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FMLA Meets ADA: It’s Not Always Over When It’s Over

The Family and Medical Leave Act (FMLA) requires covered employers to provide up to twelve weeks of unpaid leave to qualified employees who have a serious health condition.

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Managing Remote, Non-Exempt Employees

Remote non-exempt employees present numerous risk management challenges, and this article addresses two of the most common.

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Police Encounter Assistance

It’s not always possible to call an attorney during a police encounter. Maybe you aren’t sure what to do. Maybe you thought everything was going to be OK, but now you’re being arrested.

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What Does a Donald Trump Presidency Mean for The Supreme Court?

The historic November 8th victory of Donald Trump has the potential to impact Federal law. Now that the Republican Party controls the Senate and Presidency the dynamics of the Supreme Court will change.

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Oklahoma Workers’ Comp Opt-Out Act Ruled Unconstitutional

The Oklahoma state Supreme Court ruled on September 13, 2016, in Vasquez v. Dillard’s that the Opt Out Act created impermissible unequal, disparate treatment of a select group of injured workers and is an unconstitutional special law under the Oklahoma Constitution.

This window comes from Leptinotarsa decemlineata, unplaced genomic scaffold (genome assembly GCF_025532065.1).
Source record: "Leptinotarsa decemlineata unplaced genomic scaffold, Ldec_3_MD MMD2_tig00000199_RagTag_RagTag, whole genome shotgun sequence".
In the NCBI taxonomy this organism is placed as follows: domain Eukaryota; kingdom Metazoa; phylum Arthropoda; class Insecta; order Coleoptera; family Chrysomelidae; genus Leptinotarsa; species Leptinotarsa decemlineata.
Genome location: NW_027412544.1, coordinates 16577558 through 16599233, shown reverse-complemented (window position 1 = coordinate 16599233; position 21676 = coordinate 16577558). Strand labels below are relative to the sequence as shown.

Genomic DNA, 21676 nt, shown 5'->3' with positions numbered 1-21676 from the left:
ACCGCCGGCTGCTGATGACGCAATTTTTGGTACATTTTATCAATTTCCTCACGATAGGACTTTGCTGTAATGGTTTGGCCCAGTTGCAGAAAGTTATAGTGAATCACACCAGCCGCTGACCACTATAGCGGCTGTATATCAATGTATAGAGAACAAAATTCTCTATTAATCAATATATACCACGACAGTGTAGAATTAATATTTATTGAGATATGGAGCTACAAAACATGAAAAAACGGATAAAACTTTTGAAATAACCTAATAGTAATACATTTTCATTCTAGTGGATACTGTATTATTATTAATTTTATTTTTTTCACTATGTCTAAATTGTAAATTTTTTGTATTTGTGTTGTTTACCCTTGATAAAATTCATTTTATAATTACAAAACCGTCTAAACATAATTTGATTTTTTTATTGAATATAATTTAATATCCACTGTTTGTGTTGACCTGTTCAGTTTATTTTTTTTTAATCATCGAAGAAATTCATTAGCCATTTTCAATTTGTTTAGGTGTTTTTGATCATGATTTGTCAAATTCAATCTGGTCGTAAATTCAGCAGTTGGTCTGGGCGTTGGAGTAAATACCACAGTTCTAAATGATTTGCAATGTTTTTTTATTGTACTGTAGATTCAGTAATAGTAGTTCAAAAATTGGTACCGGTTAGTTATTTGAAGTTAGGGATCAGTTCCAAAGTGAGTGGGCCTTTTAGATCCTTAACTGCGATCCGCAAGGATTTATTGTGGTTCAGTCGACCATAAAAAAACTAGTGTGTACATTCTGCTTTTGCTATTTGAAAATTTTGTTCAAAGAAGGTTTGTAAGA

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The Importance of Policy, Practice, and Documentation

She had repeated unexpected absences. She made routine use of intermittent FMLA. The employee’s supervisor is on the phone and wants to fire her. You, the HR professional on the front line, must ensure that enforcing company expectations does not violate employee legal rights.

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Catch-22: OSHA’s Catch-11(c)

American Novelist Richard Heller’s Catch-22 is required reading in many high school literature classes. Set in World War II, the characters struggled with their conflicting goals.

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When Is a Doctor Visit a “Treatment” for FMLA Purposes?

Ordinarily, where an employer is covered by FMLA and a qualified employee has a serious health condition, that employee may take FMLA leave to receive treatment for the condition.

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The National Labor Relations Board in The Non-Unionized Workplace

Every so often, we focus a newsletter on the technical legal aspects of an issue as part of our Advanced Topics in HR Management series.

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Temporary Disabilities and The ADA

After the Americans With Disabilities Act (ADA) was passed, the single most litigated issue was whether a particular condition was a disability. One point was resolved early: the Equal Employment Opportunity Commission (EEOC) clarified through regulations that a temporary impairment was not a disability within the meaning of the Act.

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